Here's Why CE Retailers Could Benefit from Toys R Us’s Demise
As a kid who grew up running up and down the aisles of the local Toys R Us around the corner from my house, the thought of Jeffrey the Giraffe going extinct is one that makes me incredibly sad. That’s the situation that the lone toy-focused big box store in the U.S. faces as all of its 875 Toys R Us and Babies R Us locations could shutter by as soon as next week.
If that were to happen, it would be a devastating blow not only to the brick and mortar retail industry, but also the toy industry in general. In particular, as CNN Money pointed out, it would create all kinds of trouble for some iconic brands like Barbie and Lego, which are already struggling as it is.
The blow would be somewhat softened by the existence of physical retail giants like Target and Walmart—each of which have fairly significant toy sections in their brick and mortar locations. And, of course, there’s the online shopping segment that exists, which, for all intents and purposes, is really what did in a company like Toys R Us.
But there’s a real opportunity here for the consumer electronics retail segment to step up and provide a helping hand to the toy industry in a way that maybe a large operation like Toys R Us never could.
If you think about a show like the Toy Fair in New York, which Dealerscope recently attended, the show has essentially evolved into a tech show. In years past, there might’ve been a section of the Javits center where tech toys were cordoned off and separated from the rest of the exhibits. Today, though, tech toys are visible in every booth, across far reaches of the Toy Fair show floor, and totally dominate the conversation around all things toy-related.
And that’s where a tech retailer could position itself as a friend of the toy industry, giving those lesser-known brands an opportunity to still get face time with younger shoppers and—more importantly—their parents who are looking to get those little rascals out of the house for a few hours.
Now, needless to say, this isn’t a strategy that’s going to work for all consumer electronics retailers out there. But who’s to say you can’t start marketing yourself, and your tech toys, as a perfect place to take the kids on the weekend to check out the latest tech toys that have come to market? That’s not to say that you need to start dedicating a zone of aisles to Barbies and Hot Wheels. But why not consider installing a drone cage in your store where kids can come test drive those flying RC cars? Or how about a little sandbox-like area where all of the new robot droids and animals are charged up and ready to be trotted out? Or what about a small section of board games that have some sort of tech aspect to them? Plenty of retailers already have some of these strategies or sections deployed in their stores, and they might be in the best position to capitalize on this kind of opportunity if Toys R Us does ultimately go under.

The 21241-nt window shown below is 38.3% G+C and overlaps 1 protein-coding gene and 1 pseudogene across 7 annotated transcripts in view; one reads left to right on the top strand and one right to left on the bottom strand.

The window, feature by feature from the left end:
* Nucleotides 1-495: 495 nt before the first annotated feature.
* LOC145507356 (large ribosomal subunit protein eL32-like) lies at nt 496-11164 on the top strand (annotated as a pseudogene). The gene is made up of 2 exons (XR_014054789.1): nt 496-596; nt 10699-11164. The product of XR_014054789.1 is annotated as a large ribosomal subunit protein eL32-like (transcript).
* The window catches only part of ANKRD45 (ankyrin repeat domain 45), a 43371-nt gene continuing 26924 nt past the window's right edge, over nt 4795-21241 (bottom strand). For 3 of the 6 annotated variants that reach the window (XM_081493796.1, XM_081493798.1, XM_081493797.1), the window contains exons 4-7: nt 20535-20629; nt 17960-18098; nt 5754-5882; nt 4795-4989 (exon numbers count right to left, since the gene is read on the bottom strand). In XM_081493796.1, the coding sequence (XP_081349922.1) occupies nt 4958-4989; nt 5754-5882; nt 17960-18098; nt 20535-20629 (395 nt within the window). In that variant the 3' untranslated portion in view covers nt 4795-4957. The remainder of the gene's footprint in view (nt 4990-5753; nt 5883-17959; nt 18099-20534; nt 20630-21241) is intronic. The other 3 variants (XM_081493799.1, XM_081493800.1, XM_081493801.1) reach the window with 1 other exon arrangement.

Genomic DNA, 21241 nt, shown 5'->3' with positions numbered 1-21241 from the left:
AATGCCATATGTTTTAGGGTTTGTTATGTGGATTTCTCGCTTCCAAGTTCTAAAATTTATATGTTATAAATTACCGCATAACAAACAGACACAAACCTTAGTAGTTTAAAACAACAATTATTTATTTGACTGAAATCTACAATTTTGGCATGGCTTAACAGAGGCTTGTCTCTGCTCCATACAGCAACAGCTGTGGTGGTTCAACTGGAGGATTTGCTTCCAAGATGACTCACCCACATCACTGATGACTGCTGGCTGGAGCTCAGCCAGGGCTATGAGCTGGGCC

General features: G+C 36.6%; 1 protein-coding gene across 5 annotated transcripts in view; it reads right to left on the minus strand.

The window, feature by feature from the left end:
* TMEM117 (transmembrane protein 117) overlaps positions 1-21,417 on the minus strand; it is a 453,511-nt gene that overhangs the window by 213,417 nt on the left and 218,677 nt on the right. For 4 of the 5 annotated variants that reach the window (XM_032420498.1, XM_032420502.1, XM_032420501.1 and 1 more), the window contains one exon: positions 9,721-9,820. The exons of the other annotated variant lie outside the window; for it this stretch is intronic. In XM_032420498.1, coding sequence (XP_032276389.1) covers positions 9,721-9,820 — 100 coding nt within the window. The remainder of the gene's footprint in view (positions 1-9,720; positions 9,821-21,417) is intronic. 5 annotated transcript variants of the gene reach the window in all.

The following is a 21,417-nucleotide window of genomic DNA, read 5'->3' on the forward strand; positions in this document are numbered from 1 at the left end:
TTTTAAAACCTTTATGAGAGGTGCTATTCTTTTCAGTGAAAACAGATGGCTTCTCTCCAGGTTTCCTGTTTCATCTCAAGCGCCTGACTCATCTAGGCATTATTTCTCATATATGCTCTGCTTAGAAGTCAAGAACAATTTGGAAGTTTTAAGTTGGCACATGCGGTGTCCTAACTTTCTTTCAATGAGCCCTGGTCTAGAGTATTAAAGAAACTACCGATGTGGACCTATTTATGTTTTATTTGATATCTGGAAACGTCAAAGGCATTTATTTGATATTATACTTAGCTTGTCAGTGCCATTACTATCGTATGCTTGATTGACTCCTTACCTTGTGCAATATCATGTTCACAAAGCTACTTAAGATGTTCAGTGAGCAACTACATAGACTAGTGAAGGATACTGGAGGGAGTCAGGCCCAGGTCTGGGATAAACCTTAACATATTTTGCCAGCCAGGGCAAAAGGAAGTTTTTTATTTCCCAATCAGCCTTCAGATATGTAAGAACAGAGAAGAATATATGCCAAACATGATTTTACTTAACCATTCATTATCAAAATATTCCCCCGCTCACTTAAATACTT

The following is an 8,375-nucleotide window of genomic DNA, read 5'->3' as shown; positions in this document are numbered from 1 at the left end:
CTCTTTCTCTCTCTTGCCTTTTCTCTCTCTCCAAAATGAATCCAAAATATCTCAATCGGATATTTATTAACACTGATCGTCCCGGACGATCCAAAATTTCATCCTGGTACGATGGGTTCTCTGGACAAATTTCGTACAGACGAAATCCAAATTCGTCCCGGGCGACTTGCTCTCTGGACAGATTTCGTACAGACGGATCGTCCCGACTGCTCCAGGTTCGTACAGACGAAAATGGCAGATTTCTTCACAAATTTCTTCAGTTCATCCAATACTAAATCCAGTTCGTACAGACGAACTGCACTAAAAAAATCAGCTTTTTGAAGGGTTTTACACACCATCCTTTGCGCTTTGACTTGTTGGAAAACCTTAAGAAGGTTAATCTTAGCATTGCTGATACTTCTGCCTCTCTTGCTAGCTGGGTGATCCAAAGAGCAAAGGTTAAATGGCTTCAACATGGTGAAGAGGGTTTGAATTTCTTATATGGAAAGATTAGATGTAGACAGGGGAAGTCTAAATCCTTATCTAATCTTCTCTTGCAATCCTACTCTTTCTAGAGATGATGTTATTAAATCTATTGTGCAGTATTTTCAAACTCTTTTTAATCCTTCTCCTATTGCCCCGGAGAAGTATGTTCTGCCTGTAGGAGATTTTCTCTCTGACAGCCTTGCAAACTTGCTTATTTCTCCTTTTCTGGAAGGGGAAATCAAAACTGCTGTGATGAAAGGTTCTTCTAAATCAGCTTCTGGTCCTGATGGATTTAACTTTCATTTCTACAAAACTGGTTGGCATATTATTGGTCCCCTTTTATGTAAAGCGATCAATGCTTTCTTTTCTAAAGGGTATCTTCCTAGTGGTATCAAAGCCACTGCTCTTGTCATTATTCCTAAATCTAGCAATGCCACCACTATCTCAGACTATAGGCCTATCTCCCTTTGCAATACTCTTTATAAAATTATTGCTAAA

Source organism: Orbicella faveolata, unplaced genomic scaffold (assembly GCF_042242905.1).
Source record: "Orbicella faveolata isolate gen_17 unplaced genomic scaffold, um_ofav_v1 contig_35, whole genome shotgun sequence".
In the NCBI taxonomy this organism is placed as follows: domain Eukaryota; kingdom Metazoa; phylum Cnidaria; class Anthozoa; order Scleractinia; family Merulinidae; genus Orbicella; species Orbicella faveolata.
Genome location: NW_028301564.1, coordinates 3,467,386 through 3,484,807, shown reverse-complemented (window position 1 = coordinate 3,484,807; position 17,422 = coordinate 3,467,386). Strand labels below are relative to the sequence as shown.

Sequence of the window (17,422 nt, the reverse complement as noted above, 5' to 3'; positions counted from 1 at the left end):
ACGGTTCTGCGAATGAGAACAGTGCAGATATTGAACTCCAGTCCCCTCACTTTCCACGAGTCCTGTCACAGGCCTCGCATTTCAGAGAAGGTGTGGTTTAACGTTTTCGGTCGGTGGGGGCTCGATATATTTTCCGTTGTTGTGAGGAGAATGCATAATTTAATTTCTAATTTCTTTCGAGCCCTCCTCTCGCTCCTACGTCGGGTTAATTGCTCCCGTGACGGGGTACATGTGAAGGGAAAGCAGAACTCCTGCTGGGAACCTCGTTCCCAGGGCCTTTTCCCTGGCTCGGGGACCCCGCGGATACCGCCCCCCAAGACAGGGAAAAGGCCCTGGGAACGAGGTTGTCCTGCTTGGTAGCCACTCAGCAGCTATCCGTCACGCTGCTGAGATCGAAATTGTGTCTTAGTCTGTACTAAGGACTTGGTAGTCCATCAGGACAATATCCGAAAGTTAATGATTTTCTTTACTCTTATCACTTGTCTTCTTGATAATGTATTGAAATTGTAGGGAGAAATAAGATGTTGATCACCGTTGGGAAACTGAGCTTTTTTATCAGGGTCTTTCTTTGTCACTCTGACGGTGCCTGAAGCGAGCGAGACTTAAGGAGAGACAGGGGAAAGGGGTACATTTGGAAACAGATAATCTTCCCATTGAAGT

Get in the Game
It might seem like a silly idea, but there’s a bigger picture that a CE retailer who’s capable of this kind of strategy shift should realize: Sure, you’re new offering hits at a much lower age range and the margins on toys might not really make it seem that worth it. But think about what getting this new type of “clientele” into your store is actually accomplishing.
First, you’re new kid customers didn’t get there on their own. They were driven to your store by adults. The same adults who might take an interest in some of the other product that you have throughout the rest of your store. While little Johnny and Sara are off flying the new DJI drone around your drone cage, Dad could be off looking at some new home theater speakers or the latest LG SIGNATURE TV.
Thinking even bigger picture, there’s the brand awareness that the retailer is creating with those younger clients. As kids grow up in a store where they get to physically interact with toys, there’s the potential that—God willing—years down the line when they’re in the market for a bigger piece of technology, they’d consider coming back to the place where they wasted away their youth to make that purchase as an adult.
Those might be some lofty goals to set for simply placing some tech toys in one’s store, but the benefits and possible outcomes aren’t really that farfetched.